"Get the Message" is consistently cited as a defining track by Electronic. Allmusic picks it as a highlight of the Electronic album in a 4/5 review, while bbc.co.uk states that "the excellent 'Get the Message' still holds its own alongside the best of early '90s Mancunian tunes". In 2007 Johnny Marr said it was "...maybe the track I'm most proud of out of my whole career", and in June 2009 reiterated that it is "the best song I've written".
|Australian Singles Chart||71|
|German VIVA Top 100||37|
|UK Singles Chart||8|
|US Billboard Modern Rock Tracks||1|
|US Billboard Hot Dance Club Play||8|
|US Billboard Hot Dance Singles Sales||15|
"Get the Message" was first played live in 1990 at Dodger Stadium in Los Angeles, when Electronic supported Depeche Mode on the 4th and 5 August. It was also performed at their first British gig the following January at the Haçienda nightclub in Manchester; the Cities in the Park festival in the same city seven months later; and at each of the three gigs on their short tour of Europe in December.
"Get the Message" was the seventh track on the British version of Electronic and the eighth on most of the international editions.[b] It later became the title track of the band's career-spanning compilation in 2006. The song received some exposure in 2003 when it was used in an episode of CSI: Crime Scene Investigation. It has also appeared on a handful of various artists compilations. The song was also used in season one episode three (titled Bringing Up Buster) of the American comedy series Arrested Development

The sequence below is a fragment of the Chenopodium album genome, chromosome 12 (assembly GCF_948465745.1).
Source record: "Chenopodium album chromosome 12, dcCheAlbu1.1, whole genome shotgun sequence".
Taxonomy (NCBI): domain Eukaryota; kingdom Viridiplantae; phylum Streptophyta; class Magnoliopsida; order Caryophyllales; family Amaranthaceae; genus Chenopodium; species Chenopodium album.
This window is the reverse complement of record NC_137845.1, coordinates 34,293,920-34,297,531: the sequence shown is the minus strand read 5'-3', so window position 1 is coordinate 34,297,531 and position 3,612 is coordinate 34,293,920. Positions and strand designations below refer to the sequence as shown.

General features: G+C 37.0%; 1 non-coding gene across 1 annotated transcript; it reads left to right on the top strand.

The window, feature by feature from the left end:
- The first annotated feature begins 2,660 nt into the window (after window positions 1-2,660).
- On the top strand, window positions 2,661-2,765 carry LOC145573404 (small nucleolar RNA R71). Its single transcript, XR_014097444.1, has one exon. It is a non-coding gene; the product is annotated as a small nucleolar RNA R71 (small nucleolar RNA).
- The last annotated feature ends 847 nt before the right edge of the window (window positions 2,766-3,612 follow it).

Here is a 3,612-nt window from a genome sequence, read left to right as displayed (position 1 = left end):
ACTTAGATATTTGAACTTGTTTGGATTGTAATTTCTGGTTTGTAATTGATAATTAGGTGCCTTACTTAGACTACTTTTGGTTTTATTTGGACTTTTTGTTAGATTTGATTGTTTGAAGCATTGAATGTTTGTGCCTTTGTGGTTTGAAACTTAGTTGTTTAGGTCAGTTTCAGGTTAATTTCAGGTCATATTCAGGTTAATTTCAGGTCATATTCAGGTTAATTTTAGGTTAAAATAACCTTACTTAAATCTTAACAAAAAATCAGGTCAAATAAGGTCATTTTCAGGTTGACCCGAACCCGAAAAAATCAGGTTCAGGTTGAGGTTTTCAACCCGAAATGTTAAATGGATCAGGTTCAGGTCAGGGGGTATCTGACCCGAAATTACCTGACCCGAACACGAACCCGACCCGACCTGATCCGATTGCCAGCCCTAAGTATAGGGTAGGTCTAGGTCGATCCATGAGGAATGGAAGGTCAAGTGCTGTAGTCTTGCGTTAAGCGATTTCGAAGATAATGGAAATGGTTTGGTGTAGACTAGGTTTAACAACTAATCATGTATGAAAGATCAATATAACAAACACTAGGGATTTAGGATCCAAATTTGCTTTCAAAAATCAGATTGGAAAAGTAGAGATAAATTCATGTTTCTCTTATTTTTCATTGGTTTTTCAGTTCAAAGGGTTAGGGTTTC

American electronic musician Lusine included a cover of "Get the Message", sung by his wife Sarah McIlwain, on his 2013 album The Waiting Room.
Notes and references
- Select, November 1997
- Electronic's Greatest Hits (VH1, October 2006)
- NME, December 1990
- FAC461 Factory Records: The Complete Graphic Album (2006)
- Select, June 1991
- Melody Maker, 13 April 1991
- NME, 20 April 1991
- NME, 25 May 1991
- Q, July 1991
- Uncut, April 1999
- bbc.co.uk, September 2006
- Q, September 2007
- bbc.co.uk, Talking Shop: Johnny Marr
- Chart Stats
- billboard.com archive (links here, here and here respectively)
- Ryan, Gavin (2011). Australia's Music Charts 1988–2010. Mt. Martha, VIC, Australia: Moonlight Publishing.
- Manchester District Music Archive
- Melody Maker, 19 January 1991
- NME, 21 December 1991